When she was small (3 and 4) my big joke was that she had "3MS" (rather than PMS) and "menofours" (as opposed to menopause). Having made friends with a woman who's daughter also had been diagnosis'd with aspergers, we often discussed how it seemed like they were "hormonal and moody" unlike the typical males that were diagnosis'd.

    Non Verbal Learning Disorder is also something to look into. Self-esteem for kids diagnosis'd with aspergers and NonVerbal Learning Disorder (NVLD) is a huge issue because they tend to be their own worst critic. Nothing is how they thought it would come out and perfection or any deviation from what they pictured in their mind is tantamount to failure. Everyone is always commenting on how "smart" they are, yet they have problems in school and outside situations. They're often more comfortable speaking to adults rather than their peers and often times have a really bossy side.

    Keep coming back, ask a lot of questions and post away! It's a great group here with a ton of knowledge and experience!

  6. DDD

    DDD Well-Known Member

    This morning I realized I forgot to recomment The Explosive Child. Probably it is available at your library. This book has helped many, many parents get the right perspective on dealing with a difficult child. DDD
  7. SomewhereOutThere

    SomewhereOutThere Well-Known Member

    Sounds like Aspergers to me. Things HAVE to be a certain way. It's not their faults...it's how t heir brains are wired. They need interventions in school to help them cope with the world. Usually regular parenting styles don't work for autistic spectrum kids.
    Also a Non-Verbal learning disability and Aspergers are soooooooooooo close that there is controrversy among the medical community over that. Some believe that if you have a NonVerbal Learning Disorder (NVLD) you are on the spectrum.
    ODD is not a very helpful diagnosis. It pretty much means "defiant child" but it doesn't explain WHY t he child is defiant and rarely stands alone. Even Dr. Chandler, of the Chandler papers about ODD, says that ODD rarely stands alone. Finding out the other problem is more helpful and far more treatable.
  8. Thank you so much for the replies! I have read "The Explosive Child." I thought it was a great book and made us realize we need to choose our battles. We just don't how exactly 1. manage the defiance 2. manage the "meltdown" over so many things!

    We need a plan of action and we don't have one. We praise and reward positive behavior and we have consequences for innapropriate behavior and things are not getting better. We are very consistent.

    HOW do you teach a child who has social skills deficits to act appropriately? How do you teach a child to get stop getting "stuck" on having to do something a certain way???

    And why is it that sometimes our daughter does act appropriate and plays nicely with peers? How come she seems to be able to keep it together at times and at other times lose it over the same things?

    And what is with all the crying? Some days she doesn't do this but other days (like this morning) she cried over EVERYTHING. I don't think she cries at school.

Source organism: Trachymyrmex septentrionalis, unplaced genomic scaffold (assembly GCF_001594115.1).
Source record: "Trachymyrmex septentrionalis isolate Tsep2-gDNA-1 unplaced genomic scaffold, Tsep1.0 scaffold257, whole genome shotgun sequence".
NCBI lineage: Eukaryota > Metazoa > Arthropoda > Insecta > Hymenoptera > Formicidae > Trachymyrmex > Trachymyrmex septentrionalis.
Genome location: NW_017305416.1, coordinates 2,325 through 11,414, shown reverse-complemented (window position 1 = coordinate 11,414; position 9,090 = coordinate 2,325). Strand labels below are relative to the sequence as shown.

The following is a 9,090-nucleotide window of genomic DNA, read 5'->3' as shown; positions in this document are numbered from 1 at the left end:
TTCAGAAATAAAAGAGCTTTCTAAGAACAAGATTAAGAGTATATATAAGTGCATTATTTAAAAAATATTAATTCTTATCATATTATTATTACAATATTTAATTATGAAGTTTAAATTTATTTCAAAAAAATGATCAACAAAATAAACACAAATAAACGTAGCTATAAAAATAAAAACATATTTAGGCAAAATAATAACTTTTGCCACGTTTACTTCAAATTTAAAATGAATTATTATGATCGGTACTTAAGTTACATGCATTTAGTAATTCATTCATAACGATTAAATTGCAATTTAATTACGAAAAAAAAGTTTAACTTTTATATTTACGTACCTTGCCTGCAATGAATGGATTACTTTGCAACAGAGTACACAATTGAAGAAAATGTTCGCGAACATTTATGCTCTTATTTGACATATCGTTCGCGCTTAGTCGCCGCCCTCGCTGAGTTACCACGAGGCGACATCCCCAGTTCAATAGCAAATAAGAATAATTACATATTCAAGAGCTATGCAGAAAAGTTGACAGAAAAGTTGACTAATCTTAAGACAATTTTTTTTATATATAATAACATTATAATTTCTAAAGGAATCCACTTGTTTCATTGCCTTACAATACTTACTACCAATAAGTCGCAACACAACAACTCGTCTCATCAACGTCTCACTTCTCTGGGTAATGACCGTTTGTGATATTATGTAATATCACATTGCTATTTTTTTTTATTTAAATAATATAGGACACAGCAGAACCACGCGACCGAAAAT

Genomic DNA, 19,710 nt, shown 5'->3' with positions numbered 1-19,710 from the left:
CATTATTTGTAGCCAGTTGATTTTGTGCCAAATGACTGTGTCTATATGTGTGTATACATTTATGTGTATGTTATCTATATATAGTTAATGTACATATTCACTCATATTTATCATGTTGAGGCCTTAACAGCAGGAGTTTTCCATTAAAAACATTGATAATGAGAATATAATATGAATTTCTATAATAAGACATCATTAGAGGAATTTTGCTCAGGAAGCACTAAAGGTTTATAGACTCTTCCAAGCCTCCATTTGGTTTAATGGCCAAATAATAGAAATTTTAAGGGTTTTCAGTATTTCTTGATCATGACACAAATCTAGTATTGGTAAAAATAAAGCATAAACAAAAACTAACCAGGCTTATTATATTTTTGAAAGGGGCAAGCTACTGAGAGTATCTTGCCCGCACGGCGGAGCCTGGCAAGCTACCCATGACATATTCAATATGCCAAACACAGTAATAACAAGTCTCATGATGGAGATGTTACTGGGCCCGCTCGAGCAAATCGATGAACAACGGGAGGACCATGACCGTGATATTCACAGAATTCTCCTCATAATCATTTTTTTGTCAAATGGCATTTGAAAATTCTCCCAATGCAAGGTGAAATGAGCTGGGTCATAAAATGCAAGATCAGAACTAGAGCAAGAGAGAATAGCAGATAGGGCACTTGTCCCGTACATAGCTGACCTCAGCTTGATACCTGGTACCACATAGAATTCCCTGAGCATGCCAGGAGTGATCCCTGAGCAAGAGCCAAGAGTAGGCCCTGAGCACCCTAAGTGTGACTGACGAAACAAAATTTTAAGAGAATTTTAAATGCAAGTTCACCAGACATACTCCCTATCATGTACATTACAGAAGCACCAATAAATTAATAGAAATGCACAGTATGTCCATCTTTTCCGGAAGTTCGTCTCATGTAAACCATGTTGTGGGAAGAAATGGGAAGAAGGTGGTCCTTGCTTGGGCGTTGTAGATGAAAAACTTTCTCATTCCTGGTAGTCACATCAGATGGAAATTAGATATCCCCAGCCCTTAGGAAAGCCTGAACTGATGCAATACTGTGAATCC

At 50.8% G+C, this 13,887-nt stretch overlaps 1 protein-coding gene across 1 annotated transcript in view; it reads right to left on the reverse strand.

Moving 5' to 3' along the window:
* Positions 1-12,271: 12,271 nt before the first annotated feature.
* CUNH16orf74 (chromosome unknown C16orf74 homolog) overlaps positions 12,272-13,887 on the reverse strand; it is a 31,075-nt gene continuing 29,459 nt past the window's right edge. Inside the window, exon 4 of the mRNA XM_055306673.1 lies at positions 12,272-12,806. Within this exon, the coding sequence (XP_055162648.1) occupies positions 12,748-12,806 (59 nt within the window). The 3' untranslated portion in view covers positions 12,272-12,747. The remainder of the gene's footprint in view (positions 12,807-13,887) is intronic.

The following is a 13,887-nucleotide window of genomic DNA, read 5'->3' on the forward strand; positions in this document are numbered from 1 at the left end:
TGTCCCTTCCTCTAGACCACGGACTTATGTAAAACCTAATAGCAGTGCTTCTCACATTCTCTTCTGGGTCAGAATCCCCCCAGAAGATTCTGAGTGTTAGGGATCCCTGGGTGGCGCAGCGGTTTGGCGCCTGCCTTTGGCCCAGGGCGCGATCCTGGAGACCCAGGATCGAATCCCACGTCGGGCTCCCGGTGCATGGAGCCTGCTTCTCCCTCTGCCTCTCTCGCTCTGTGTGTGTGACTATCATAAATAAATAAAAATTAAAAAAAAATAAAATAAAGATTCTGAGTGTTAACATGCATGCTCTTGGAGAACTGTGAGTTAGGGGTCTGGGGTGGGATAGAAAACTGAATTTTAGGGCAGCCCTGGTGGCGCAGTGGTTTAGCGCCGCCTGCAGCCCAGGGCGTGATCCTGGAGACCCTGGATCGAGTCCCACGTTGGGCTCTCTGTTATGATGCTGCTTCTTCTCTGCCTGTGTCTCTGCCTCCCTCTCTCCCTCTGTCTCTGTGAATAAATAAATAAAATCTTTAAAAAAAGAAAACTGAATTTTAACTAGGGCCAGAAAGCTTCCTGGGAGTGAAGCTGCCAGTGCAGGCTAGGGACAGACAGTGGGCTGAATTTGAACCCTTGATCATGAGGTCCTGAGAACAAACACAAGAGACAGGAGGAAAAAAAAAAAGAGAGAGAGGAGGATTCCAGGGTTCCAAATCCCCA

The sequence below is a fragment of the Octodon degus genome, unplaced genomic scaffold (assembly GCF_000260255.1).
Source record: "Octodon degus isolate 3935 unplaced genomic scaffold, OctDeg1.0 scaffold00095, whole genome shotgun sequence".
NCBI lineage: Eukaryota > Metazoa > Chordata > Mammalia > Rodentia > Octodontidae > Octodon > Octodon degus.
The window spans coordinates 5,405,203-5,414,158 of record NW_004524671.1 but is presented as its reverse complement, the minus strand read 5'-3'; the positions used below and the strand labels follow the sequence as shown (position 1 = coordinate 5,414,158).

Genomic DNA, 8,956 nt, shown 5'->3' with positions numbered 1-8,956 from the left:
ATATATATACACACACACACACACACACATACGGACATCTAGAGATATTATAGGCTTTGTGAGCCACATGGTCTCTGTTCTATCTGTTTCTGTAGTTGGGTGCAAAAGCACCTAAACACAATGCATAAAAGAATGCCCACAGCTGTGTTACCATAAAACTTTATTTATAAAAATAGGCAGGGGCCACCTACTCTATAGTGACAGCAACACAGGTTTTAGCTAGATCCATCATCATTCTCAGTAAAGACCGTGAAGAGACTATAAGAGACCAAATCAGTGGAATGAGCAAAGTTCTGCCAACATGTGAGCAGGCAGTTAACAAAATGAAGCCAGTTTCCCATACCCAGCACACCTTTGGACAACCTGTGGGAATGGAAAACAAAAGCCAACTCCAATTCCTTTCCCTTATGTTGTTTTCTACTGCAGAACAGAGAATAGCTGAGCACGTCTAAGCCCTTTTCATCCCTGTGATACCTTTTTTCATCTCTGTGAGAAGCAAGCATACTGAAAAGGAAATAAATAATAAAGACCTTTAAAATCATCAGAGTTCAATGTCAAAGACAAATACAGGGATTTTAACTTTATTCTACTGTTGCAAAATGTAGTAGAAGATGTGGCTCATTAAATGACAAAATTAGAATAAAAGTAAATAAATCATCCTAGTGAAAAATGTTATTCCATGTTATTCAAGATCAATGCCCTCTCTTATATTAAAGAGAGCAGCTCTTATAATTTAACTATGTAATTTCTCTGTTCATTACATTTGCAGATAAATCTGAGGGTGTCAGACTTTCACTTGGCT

I just want to know what to do. Thanks for listening :)
  9. Circetay

    Circetay Guest

    Hi Stressedoutmama, I'm new here myself and wish I had some advice for you but I don't. All I can say is that my daughter (who is also 5) sounds very much like yours. Everything you have written describes her. Except that she is a follower with friends, but bossy with her sister. How is your daughter doing in school? I have not heard anything bad from mine's school, in fact her teacher says she is a very pleasant child who is always willing to help. I think in kindergarten a need to always go first and to be involved in everything is seen as eagerness and not a matter of concern.

    I too am reading The Explosive Child but I am not sure how to relate it to our situation. My daughter often says she doesn't know why she acts they way she does or gives me an answer that I KNOW cannot be true. We have explosions on average of twice a day but in between she is a great child. Loving, affectionate and helpful. I just can't seem to get a handle on what sets her off or how to get through to her while she's exploding.

    If you ever figure out what to do, please let me know! And i'll do the same!
    Just wanted you to know that you are not alone.
  10. Thanks Circetay. It's nice not be alone, although I don't wish this on anyone.

    I have so many questions! HOW do you teach a child who has social skills deficits to act appropriately? How do you teach a child to get stop getting "stuck" on having to do something a certain way??? And WHO (what professional) is best at helping?

    I wonder if there is an aspergers GIRL support group?
  11. HaoZi

    HaoZi Guest

    If there is such a group, I want in. I can tell when mine is in "vapor lock" but now I'm paying more attention to the little signs that come before it that say she's heading for it. If I ask her directly if she needs a little "room/time to think" and she's still coherent enough to answer me, I give her that space and she'll ask her own questions when she's thinking straight again. I know mine is a few years older than yours, and every kid responds differently, but they all have those give-away signals before a meltdown, it's just a matter of watching and figuring them out. I'd like to be able to head mine off before she hits the "I hate you" stage.
  12. Circetay

    Circetay Guest

    Could someone please explain vapor lock to me?
  13. HaoZi

    HaoZi Guest

    It's how Green describes when a kid gets stuck on one thought and pretty much starts to lose coherent thought due to frustration. Kind of like an engine that won't shift to the gear you want and revving it or grinding it doesn't do anything but make it worse.